State nursing boards are responsible for safeguarding the public against inefficient and dangerous nursing practices. The NCLEX-PN test is designed entirely on the concept of fulfilling patient needs.

This type of nursing exam includes a minimum of 7% and 22% of the examination. The majority of the questions are multiple-choice, with some computations and alternative textual forms thrown in for good measure. 

The NCLEX-PN employs computer-adaptive technology (CAT) to guarantee that each candidate takes a separate test. As students go through the exam, the questions adjust to their skills and provide subjects depending on their profile.

You must complete around 85 and 205 questions in a maximum of five hours. The CAT technique enables the test to end after the student is considered to have successfully answered 95% of the questions. The student will only know whether they passed or failed when the results arrive in the mail.

  1. Complete Your Nursing Program

This is, without a doubt, the most time-consuming task on the list. While it will undoubtedly require a lot of work on your part, keep in mind that you may be finishing an LPN program in as little as 12 months.   Depending on the curriculum you select, you may spend this time in class, clinicals, or online.

In a range of healthcare settings, you’ll learn a variety of delivering direct patient care. NCLEX preparation is incorporated directly into several schools’ curriculum to assist in passing the test as soon as you graduate.

  1. Sit For the NCLEX Exam

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Passing the TEAS test allows you to enroll in nursing school while passing the NCLEX exam to begin practicing as a nurse. It’s essentially the last test after graduation. Although your academic experience will equip you to pass this exam, you may wish to spend some additional time studying after you graduate.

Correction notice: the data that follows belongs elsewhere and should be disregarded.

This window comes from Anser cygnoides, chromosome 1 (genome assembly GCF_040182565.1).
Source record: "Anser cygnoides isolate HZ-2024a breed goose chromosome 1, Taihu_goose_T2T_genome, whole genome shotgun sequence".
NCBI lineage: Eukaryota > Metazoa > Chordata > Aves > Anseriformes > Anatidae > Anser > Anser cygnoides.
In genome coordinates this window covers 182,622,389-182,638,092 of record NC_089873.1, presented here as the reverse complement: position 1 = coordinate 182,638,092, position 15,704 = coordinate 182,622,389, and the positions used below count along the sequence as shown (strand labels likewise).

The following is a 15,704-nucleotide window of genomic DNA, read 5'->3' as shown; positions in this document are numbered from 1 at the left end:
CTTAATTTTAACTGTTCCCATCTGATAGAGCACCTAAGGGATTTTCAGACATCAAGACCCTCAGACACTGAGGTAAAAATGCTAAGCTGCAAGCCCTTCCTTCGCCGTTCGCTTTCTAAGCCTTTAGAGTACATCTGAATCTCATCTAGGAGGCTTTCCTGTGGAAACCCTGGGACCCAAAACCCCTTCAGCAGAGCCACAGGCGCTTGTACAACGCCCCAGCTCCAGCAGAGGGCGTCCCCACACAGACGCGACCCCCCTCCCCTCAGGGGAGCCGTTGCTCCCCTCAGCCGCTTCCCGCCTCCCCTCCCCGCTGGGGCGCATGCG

While taking the NCLEX test may seem far away at this point, understanding what lies ahead can help you stay focused while you finish your nursing degree. Remember, all of your studying and preparation will be for nothing until you pass the test.

  1. Find a job

This is the exciting phase when all of your hard work will pay off. You may start looking for vacant jobs and sending resumes now that you’ve completed your LPN training and passed the NCLEX.

You may use the contacts you’ve established via clinical and volunteer experiences to help you start your career hunt. Local nursing and residential care facilities, medical offices, and home healthcare services are also some of the top providers of LPNs in most regions.

How To Be An RN From LPN? 

Licensed practical nurses often advance to the position of a registered nurse. You may return to tech college or state school for an extra year to obtain an associate’s degree, which will allow you to sit for the NCLEX test in your state and become a Registered Nurse.

Another option is to enroll in an LPN to a baccalaureate program. Some schools offer unique LPN programs that enable you to get credit for a few of your previous courses while also allowing you to pursue BSN and RN degrees. LPN-to-BSN programs are what they’re called.